Hiking Trails

Beginner’s guide to trail running

The benefits of running, even for short periods of time, have been well studied and documented. The benefits include everything from boosting confidence and cardiovascular health to reducing anxiety and depression while building muscle and improving bone density.

But when it comes to trail running—running on railroad trails, hiking trails, motorable roads, or anything that isn’t a manufactured surface—there are additional benefits.

“It’s just a great way to enjoy all four seasons,” says Mark Eisenhandler, an avid trail runner and triathlete who was co-race director for Rock-the-Ridge, a 50-mile run/walk challenge to benefit the Mohonk Reserve in May.

“You see [the seasons] in a different, more intimate way and the smells are incredible, running through a forest of hemlocks or that smell of pitch pines. And when you’re running on a trail, you only focus on where your feet land. It’s almost meditative.

Choosing a perfect trail to run can be as simple as a filtered search on Alltrails. But plan to ride a shorter distance than on the track or road.

Erin Quinn

Testing this theory, we went for a run on a drivable road and took the Coxing Trail to the Mohonk Preserve. It was wet. The rocks were slippery. There were fallen trees and branches from the ice storm earlier in the month. So we slowed down a bit.

“And when the trail gets too steep or too technical, you walk,” he says, as he lifts a limb crossing the trail and I swing left to avoid running straight into the river bed. We then walked a bit until there was drier, more stable ground to grab. “I think giving up a specific pace or distance that you want to run is key, because you can’t compare what you’re doing on the track or on the road with the trail. There is no comparison. I think it’s best looked at in terms of time spent and effort expended.

Phil Vondra, an ultramarathoner from New Paltz who recently set a winter hiking record in the Catskills in less than four days, agreed with many of those sentiments and added a few more.

“Being able to interact with nature is one of the biggest benefits of trail running,” says Vondra. “I would say it’s a bit better for your joints and you’re getting good exercise. Even when you’re running on flat ground, you’re still using smaller muscles that you don’t really use on the roads. The climbs and descents of the trail add another dimension to your training. I have fast friends from [New York City] who come here to run and they are in real pain before we even climb the first hill!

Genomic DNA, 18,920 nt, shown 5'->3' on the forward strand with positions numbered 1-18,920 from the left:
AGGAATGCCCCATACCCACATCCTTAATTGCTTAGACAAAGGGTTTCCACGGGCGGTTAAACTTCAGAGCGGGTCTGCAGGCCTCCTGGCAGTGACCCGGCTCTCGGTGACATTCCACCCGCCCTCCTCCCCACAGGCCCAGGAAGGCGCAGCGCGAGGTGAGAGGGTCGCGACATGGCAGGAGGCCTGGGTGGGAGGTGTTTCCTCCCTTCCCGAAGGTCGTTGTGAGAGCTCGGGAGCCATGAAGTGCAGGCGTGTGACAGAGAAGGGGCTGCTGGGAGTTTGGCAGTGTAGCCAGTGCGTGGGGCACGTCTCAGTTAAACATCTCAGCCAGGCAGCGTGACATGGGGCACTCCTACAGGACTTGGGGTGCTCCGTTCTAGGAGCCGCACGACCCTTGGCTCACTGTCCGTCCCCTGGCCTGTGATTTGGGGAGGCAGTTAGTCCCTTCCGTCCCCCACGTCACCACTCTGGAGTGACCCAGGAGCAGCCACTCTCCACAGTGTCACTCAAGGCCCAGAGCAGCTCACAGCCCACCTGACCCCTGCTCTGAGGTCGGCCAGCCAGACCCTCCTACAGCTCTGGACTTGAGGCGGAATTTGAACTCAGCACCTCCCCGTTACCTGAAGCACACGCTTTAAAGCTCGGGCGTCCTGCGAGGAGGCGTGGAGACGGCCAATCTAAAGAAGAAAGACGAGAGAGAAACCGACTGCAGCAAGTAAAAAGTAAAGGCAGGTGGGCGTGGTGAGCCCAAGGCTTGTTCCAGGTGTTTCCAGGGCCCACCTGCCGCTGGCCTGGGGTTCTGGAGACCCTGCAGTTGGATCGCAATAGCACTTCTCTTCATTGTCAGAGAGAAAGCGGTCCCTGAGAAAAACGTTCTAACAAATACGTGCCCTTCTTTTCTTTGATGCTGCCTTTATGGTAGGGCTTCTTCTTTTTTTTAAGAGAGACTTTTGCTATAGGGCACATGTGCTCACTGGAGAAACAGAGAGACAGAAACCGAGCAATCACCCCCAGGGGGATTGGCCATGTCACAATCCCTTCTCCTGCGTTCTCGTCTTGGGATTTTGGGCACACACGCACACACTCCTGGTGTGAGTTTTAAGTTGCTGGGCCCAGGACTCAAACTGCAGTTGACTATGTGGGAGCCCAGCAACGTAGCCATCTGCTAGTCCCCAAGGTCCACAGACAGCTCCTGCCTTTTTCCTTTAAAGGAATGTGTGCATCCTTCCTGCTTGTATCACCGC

Running is also peaceful. There is a deep silence that allows the runner to focus only on their breathing, where to land their next step and the surrounding nature. Here, in spring, that means flowers and trees turning green, ferns unfurling, and the cacophony of returning migratory birds. So how do you start?

Steps to start the trail

Vondra recommends checking out local trails and parks, asking a running store or local running club for suggestions, and using the Alltrails app to find ideas. The search function allows you to sort by trails suitable for race, difficulty and proximity. “Every time I go somewhere new, I plug into Alltrails to find cool places to run. It’s very convenient,” he says.

At first though, Vondra recommends staying close to home and choosing a shorter route than what you’re used to running on a paved surface. “Start slow… If you are used to running 8 km on the road, choose a route of 3 or 4 km. Let someone know where you are going and how long you plan to be.

Like trail or road running, little gear is needed, and most regular running shoes are fine for trail running “unless you plan on doing something really wet, rocky, and beefy,” says Will go. “If you get to this point, you might want to invest in shoes with more grip.”

He suggests using the same basic safety measures as when hiking, including bringing water, a charged cell phone, and a map. “You can use a running belt to store these things, but there are also shorts now that have built-in pockets which are really cool.”

Running solo on a trail provides solitude, but running and running in a group also provides social connection.


A great way to get involved in trail running is to volunteer for a run. There are aid stations to work on, beacons to set up and take down, bibs to hand out and people to cheer on and remind people that the finish line is just ahead.

“I love volunteering,” says Vondra. “It’s great to see people’s smiles and cheer them on if they’re going through a tough time. The trail running community is incredibly welcoming. I have been involved in triathlons, rowing and cycling and nothing can compare to the culture of trail running. They’re very positive and accepting and it doesn’t matter if you’re first or last, they just celebrate that you’re there.

2022 Hudson Valley Trail Running Races and Groups

  • Beacon Endurance (Dutchess County) occasionally holds group runs and clinics.
  • Sterling Furnace Half Marathon (Orange County) on April 23 takes place at Sterling Forest State Park in Tuxedo and includes two courses: a 15k and a half marathon.
  • Breakneck Point Trail Races (Putnam County) are offering a marathon trail race on April 30 in the Hudson Highlands and a half-marathon trail race on May 1.
  • Cider Donut 5k (Dutchess County) runs through the orchards of Greig Farm in Red Hook in the fall and offers winners in every age group free cider donuts for the year.

Hudson Valley Ultramarathons

More outdoor news and travel